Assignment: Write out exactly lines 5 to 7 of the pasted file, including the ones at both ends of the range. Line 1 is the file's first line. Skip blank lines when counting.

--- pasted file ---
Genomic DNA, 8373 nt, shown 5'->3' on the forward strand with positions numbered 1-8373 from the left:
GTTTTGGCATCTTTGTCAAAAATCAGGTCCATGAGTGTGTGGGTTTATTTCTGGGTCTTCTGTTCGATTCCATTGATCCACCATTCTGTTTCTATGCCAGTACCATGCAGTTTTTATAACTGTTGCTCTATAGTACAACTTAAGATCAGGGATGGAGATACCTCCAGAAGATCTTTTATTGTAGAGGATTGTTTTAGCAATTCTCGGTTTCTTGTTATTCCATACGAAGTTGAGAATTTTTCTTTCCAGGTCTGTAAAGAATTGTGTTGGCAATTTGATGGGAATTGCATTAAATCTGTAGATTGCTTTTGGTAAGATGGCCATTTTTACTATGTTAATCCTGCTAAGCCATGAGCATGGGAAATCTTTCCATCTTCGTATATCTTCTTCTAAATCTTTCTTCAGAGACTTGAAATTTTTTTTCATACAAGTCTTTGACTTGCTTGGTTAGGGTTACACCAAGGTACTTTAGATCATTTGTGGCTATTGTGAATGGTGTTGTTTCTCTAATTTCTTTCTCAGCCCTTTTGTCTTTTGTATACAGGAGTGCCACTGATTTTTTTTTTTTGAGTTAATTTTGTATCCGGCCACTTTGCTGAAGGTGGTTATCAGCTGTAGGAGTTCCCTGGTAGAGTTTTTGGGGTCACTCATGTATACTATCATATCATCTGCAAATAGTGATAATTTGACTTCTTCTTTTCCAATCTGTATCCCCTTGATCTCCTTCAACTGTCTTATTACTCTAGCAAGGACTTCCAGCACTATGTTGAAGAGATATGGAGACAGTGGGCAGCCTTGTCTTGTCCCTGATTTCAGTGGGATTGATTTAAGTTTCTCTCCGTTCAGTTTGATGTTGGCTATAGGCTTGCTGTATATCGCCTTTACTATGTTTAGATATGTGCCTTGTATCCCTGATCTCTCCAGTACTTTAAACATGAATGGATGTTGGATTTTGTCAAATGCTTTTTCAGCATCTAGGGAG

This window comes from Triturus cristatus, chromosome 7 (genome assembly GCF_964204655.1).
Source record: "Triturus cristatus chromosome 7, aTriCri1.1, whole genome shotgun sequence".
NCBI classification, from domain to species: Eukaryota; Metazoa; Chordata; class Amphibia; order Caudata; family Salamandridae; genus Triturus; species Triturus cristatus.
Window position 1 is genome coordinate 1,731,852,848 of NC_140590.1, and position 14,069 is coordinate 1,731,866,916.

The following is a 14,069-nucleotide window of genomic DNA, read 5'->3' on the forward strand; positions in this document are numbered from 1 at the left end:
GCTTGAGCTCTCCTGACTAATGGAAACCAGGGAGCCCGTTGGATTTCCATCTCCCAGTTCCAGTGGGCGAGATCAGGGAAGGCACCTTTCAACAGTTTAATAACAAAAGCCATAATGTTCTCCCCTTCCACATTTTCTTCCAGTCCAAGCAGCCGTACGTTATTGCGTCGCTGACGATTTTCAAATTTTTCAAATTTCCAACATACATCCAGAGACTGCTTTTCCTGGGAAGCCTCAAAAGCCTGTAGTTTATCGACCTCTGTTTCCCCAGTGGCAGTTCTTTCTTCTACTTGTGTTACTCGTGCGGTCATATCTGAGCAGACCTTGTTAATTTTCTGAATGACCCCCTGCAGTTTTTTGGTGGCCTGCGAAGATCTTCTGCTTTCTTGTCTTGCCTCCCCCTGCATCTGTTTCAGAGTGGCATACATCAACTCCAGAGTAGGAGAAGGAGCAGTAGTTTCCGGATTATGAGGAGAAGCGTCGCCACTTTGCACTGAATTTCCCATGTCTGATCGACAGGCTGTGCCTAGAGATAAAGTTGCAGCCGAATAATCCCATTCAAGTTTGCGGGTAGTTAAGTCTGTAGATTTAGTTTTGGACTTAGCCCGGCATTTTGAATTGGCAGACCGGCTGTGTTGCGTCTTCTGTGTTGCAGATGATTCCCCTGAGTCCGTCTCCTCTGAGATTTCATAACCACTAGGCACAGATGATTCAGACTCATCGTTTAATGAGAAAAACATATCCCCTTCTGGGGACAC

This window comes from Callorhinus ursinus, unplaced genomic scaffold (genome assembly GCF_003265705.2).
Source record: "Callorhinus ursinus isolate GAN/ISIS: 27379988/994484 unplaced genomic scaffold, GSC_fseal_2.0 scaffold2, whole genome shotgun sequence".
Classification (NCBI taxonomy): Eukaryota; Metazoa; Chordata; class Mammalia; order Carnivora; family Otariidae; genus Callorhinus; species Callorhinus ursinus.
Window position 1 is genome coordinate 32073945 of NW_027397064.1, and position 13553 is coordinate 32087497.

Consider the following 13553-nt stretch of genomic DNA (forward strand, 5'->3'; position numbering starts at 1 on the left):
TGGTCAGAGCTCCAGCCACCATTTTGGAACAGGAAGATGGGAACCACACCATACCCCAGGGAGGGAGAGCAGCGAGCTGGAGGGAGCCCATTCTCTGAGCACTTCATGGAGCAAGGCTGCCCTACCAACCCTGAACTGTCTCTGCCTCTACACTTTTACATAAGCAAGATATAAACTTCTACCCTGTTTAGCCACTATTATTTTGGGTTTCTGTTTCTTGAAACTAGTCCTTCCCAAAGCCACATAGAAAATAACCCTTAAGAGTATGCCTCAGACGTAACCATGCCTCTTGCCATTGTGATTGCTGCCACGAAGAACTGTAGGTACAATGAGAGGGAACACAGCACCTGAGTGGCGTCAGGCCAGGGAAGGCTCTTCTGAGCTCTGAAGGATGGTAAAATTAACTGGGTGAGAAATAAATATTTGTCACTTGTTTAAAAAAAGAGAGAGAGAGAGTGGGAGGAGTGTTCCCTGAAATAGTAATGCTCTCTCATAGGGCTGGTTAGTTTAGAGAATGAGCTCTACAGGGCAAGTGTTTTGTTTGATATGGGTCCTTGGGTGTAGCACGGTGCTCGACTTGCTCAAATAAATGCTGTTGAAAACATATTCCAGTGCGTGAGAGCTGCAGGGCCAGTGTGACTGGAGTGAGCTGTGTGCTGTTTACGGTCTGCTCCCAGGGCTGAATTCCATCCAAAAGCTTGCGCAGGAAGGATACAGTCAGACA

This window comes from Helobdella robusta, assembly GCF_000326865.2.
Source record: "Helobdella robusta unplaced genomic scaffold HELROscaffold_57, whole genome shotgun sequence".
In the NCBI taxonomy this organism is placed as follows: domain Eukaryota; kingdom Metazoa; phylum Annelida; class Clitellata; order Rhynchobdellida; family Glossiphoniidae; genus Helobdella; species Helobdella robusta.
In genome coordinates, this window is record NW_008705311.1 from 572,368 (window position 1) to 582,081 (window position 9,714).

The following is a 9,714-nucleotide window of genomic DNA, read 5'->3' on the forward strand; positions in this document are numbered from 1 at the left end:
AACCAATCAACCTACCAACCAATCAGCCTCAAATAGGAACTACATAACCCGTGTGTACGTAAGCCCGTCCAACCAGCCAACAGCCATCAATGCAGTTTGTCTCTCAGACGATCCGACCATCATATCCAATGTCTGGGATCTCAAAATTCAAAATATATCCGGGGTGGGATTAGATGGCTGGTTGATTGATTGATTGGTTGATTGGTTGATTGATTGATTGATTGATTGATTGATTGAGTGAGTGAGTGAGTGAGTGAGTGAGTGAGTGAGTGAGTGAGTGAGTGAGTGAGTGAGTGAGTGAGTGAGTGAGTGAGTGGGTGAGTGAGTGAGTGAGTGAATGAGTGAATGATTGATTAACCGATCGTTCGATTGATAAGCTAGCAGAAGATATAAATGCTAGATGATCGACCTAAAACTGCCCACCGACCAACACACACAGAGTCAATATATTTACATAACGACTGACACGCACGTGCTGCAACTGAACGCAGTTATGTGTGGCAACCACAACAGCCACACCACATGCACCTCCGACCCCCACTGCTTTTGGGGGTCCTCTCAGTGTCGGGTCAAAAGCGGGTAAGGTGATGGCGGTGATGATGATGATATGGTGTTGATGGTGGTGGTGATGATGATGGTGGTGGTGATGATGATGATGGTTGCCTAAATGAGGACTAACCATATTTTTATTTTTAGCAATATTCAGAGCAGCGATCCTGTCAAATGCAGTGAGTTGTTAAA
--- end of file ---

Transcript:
NCBI classification, from domain to species: Eukaryota; Metazoa; Chordata; class Amphibia; order Caudata; family Salamandridae; genus Triturus; species Triturus cristatus.
Window position 1 is genome coordinate 1,731,852,848 of NC_140590.1, and position 14,069 is coordinate 1,731,866,916.

The following is a 14,069-nucleotide window of genomic DNA, read 5'->3' on the forward strand; positions in this document are numbered from 1 at the left end: